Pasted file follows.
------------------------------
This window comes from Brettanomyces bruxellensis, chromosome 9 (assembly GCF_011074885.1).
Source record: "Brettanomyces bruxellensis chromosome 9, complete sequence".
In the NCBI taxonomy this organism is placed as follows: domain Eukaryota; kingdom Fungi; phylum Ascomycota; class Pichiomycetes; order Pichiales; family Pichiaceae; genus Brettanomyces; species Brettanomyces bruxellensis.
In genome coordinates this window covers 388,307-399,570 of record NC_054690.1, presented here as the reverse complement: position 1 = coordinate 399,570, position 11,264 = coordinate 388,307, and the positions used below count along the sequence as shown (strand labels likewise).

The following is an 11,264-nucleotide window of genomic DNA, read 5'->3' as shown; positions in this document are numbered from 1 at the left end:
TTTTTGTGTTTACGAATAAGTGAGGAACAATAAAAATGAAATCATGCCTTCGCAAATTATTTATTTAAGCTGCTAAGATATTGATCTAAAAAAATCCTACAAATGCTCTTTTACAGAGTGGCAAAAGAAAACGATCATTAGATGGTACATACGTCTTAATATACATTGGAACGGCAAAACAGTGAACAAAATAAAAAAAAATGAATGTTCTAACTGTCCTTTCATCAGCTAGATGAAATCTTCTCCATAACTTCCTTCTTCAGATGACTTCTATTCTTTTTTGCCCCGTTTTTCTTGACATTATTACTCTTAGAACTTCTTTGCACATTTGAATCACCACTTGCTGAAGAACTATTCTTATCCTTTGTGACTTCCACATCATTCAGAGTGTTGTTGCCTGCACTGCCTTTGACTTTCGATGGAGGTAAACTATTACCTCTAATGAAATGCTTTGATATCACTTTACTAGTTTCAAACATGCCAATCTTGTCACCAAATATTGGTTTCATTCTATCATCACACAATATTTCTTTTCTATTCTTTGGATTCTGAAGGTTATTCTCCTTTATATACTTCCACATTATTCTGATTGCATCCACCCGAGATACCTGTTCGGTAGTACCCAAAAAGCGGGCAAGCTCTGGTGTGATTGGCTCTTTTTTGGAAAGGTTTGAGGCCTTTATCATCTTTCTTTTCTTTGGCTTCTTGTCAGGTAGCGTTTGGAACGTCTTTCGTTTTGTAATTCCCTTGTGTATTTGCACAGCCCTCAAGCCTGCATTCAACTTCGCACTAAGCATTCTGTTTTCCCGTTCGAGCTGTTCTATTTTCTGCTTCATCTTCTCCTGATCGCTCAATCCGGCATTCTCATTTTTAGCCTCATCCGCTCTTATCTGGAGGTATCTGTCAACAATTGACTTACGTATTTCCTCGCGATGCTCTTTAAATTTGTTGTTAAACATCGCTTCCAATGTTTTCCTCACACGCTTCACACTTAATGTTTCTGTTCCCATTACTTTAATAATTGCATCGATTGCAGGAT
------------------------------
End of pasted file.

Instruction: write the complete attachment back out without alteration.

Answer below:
This window comes from Brettanomyces bruxellensis, chromosome 9 (assembly GCF_011074885.1).
Source record: "Brettanomyces bruxellensis chromosome 9, complete sequence".
In the NCBI taxonomy this organism is placed as follows: domain Eukaryota; kingdom Fungi; phylum Ascomycota; class Pichiomycetes; order Pichiales; family Pichiaceae; genus Brettanomyces; species Brettanomyces bruxellensis.
In genome coordinates this window covers 388,307-399,570 of record NC_054690.1, presented here as the reverse complement: position 1 = coordinate 399,570, position 11,264 = coordinate 388,307, and the positions used below count along the sequence as shown (strand labels likewise).

The following is an 11,264-nucleotide window of genomic DNA, read 5'->3' as shown; positions in this document are numbered from 1 at the left end:
TTTTTGTGTTTACGAATAAGTGAGGAACAATAAAAATGAAATCATGCCTTCGCAAATTATTTATTTAAGCTGCTAAGATATTGATCTAAAAAAATCCTACAAATGCTCTTTTACAGAGTGGCAAAAGAAAACGATCATTAGATGGTACATACGTCTTAATATACATTGGAACGGCAAAACAGTGAACAAAATAAAAAAAAATGAATGTTCTAACTGTCCTTTCATCAGCTAGATGAAATCTTCTCCATAACTTCCTTCTTCAGATGACTTCTATTCTTTTTTGCCCCGTTTTTCTTGACATTATTACTCTTAGAACTTCTTTGCACATTTGAATCACCACTTGCTGAAGAACTATTCTTATCCTTTGTGACTTCCACATCATTCAGAGTGTTGTTGCCTGCACTGCCTTTGACTTTCGATGGAGGTAAACTATTACCTCTAATGAAATGCTTTGATATCACTTTACTAGTTTCAAACATGCCAATCTTGTCACCAAATATTGGTTTCATTCTATCATCACACAATATTTCTTTTCTATTCTTTGGATTCTGAAGGTTATTCTCCTTTATATACTTCCACATTATTCTGATTGCATCCACCCGAGATACCTGTTCGGTAGTACCCAAAAAGCGGGCAAGCTCTGGTGTGATTGGCTCTTTTTTGGAAAGGTTTGAGGCCTTTATCATCTTTCTTTTCTTTGGCTTCTTGTCAGGTAGCGTTTGGAACGTCTTTCGTTTTGTAATTCCCTTGTGTATTTGCACAGCCCTCAAGCCTGCATTCAACTTCGCACTAAGCATTCTGTTTTCCCGTTCGAGCTGTTCTATTTTCTGCTTCATCTTCTCCTGATCGCTCAATCCGGCATTCTCATTTTTAGCCTCATCCGCTCTTATCTGGAGGTATCTGTCAACAATTGACTTACGTATTTCCTCGCGATGCTCTTTAAATTTGTTGTTAAACATCGCTTCCAATGTTTTCCTCACACGCTTCACACTTAATGTTTCTGTTCCCATTACTTTAATAATTGCATCGATTGCAGGAT